DENVER (CBS4) – The faithful at Our Lady of Visitation are fighting back against the Archdiocese of Denver after they forced them to stop offering mass to parishioners April 30.
“We feel so betrayed,” said Marlene Casso. “(I) was baptized in this church and I’ve been coming ever since.”
In November, the Archdiocese of Denver notified OLV the church would close for good on April 30 due to a lack of priests and dwindling attendance. But with 400 registered members, Our Lady of Visitation officials say their community is stronger than ever.
Maria Gubser’s great grandfather donated the land at the intersection of Federal Boulevard and 64th Avenue to start the church in the 1940s.
“It’s history, it’s our faith and it’s our tradition,” Gubser said.
After Sunday morning’s final mass, hundreds of parishioners protested outside the gates of the Archdiocese.
Their requests to meet with Archbishop Samuel Aquila went unanswered.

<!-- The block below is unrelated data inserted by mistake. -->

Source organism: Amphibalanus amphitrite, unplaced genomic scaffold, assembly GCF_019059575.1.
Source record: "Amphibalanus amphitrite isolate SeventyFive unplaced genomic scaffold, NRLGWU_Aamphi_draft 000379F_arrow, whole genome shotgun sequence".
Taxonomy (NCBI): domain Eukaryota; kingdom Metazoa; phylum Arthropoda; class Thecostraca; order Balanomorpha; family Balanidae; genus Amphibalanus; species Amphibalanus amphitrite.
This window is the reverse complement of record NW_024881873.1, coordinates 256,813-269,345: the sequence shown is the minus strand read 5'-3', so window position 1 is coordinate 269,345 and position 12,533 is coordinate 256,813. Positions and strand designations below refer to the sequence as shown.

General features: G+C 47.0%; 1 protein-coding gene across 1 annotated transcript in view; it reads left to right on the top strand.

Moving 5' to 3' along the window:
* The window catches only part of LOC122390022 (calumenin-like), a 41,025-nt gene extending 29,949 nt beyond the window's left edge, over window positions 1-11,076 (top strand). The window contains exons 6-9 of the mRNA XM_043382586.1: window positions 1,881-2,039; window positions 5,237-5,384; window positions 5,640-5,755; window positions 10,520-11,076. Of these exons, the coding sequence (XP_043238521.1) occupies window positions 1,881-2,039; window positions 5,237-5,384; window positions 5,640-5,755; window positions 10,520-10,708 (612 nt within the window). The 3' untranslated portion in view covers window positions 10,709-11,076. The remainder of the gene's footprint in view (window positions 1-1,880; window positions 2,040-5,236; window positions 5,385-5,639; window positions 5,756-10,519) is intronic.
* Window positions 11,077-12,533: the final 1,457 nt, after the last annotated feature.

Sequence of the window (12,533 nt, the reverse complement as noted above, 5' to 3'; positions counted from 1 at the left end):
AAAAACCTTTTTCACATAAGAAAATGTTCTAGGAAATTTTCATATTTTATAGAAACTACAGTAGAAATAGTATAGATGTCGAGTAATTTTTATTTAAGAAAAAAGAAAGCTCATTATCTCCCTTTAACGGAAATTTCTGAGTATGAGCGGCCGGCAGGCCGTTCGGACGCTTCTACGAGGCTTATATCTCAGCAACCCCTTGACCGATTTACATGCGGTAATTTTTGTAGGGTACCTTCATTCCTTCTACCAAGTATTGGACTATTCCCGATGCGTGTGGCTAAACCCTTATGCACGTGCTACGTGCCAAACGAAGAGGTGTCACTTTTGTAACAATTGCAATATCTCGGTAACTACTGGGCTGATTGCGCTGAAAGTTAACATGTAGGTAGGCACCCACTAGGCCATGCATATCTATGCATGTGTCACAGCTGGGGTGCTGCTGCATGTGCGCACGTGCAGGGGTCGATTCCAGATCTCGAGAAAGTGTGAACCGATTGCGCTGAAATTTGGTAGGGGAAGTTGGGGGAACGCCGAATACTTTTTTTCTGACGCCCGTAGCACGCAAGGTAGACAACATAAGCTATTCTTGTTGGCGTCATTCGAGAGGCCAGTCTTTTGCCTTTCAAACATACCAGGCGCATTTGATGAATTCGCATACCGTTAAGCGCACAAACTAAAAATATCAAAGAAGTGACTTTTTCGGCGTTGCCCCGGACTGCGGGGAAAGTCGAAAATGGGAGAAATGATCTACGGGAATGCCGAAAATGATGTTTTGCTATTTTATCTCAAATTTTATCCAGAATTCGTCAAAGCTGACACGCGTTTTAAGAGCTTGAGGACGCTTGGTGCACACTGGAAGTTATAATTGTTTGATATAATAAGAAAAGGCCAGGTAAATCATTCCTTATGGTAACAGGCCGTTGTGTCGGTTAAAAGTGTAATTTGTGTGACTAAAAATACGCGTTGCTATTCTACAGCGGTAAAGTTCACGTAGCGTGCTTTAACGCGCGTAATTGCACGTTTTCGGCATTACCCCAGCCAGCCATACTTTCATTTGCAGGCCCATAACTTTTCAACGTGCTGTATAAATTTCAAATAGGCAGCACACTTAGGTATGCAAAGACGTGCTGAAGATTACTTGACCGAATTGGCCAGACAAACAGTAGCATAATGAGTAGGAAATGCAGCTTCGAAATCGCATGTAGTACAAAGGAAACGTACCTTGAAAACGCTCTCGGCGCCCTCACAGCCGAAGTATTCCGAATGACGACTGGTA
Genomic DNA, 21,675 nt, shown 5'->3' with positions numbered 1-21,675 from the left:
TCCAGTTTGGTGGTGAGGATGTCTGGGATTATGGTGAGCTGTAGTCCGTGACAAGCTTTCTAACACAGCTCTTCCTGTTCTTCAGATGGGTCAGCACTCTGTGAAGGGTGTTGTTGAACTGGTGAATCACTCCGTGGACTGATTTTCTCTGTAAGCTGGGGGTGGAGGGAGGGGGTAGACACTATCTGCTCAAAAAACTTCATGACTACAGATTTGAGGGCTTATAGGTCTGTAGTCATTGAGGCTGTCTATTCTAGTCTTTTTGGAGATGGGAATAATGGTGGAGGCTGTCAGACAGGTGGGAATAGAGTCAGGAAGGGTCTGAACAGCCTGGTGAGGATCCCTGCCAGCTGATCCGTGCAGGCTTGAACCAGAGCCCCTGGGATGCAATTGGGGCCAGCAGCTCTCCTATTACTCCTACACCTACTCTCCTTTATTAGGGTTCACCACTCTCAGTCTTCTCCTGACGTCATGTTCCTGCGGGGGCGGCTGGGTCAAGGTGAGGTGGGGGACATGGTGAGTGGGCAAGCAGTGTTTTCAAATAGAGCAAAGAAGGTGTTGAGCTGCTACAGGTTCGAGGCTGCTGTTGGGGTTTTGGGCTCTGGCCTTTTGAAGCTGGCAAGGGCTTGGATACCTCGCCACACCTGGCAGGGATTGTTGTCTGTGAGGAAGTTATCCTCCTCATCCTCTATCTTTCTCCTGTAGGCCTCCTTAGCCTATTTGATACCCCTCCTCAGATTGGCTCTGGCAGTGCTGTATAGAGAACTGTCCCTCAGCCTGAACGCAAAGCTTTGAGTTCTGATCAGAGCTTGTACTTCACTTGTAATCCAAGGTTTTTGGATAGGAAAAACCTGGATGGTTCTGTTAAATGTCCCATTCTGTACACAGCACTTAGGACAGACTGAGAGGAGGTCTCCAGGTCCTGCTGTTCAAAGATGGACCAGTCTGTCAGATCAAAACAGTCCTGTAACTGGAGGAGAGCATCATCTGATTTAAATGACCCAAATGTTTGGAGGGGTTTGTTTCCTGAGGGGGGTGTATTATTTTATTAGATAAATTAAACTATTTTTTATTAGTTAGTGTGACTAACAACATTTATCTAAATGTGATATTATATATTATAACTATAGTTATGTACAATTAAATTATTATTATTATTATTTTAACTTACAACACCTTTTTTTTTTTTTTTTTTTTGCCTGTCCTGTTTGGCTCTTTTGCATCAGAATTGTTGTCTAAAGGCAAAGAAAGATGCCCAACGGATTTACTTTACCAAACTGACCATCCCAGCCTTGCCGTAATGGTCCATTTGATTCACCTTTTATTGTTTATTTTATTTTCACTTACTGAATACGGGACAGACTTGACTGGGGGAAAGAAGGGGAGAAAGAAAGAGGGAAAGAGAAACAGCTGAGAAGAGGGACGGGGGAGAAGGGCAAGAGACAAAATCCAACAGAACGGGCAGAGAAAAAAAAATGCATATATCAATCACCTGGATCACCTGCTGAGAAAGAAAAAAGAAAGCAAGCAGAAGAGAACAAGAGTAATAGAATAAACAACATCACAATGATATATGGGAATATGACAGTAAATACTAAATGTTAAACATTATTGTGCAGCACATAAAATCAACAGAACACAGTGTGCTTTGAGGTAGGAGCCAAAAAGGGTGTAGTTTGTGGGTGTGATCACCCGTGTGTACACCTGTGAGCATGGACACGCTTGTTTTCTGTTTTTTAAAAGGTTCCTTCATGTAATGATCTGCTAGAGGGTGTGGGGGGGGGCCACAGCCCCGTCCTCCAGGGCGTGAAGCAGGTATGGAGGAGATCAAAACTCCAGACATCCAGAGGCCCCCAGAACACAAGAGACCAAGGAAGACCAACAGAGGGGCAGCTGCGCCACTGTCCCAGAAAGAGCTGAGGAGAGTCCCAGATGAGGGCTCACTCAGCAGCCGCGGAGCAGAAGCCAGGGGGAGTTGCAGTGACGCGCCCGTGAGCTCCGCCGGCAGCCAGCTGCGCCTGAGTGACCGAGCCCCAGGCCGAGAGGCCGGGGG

Former Denver Mayor and OLV parishioner Federico Peña hand delivered more than 1,200 signed petitions in hopes the Archbishop will reconsider.
“One mass a week, that’s all we ask,” said Peña.
Parishioners plan to take their plea to the Pope.
“Please, hear our prayers, Pope, and let this church stay open,” said Our Lady of Visitation President Pierre Lopez.
Until then, the tiny church is holding out hope for one big miracle.
“We are going to make it,” Gubser said. “With everyone’s support we will succeed.”
The OLV parish plans to meet with the Archbishop this week. Until then, parishioners are being redirected to Holy Trinity Parish, which is two miles from their current church.
The Archdiocese believes Holy Trinity will better serve the community, with more mass times, in English and Spanish.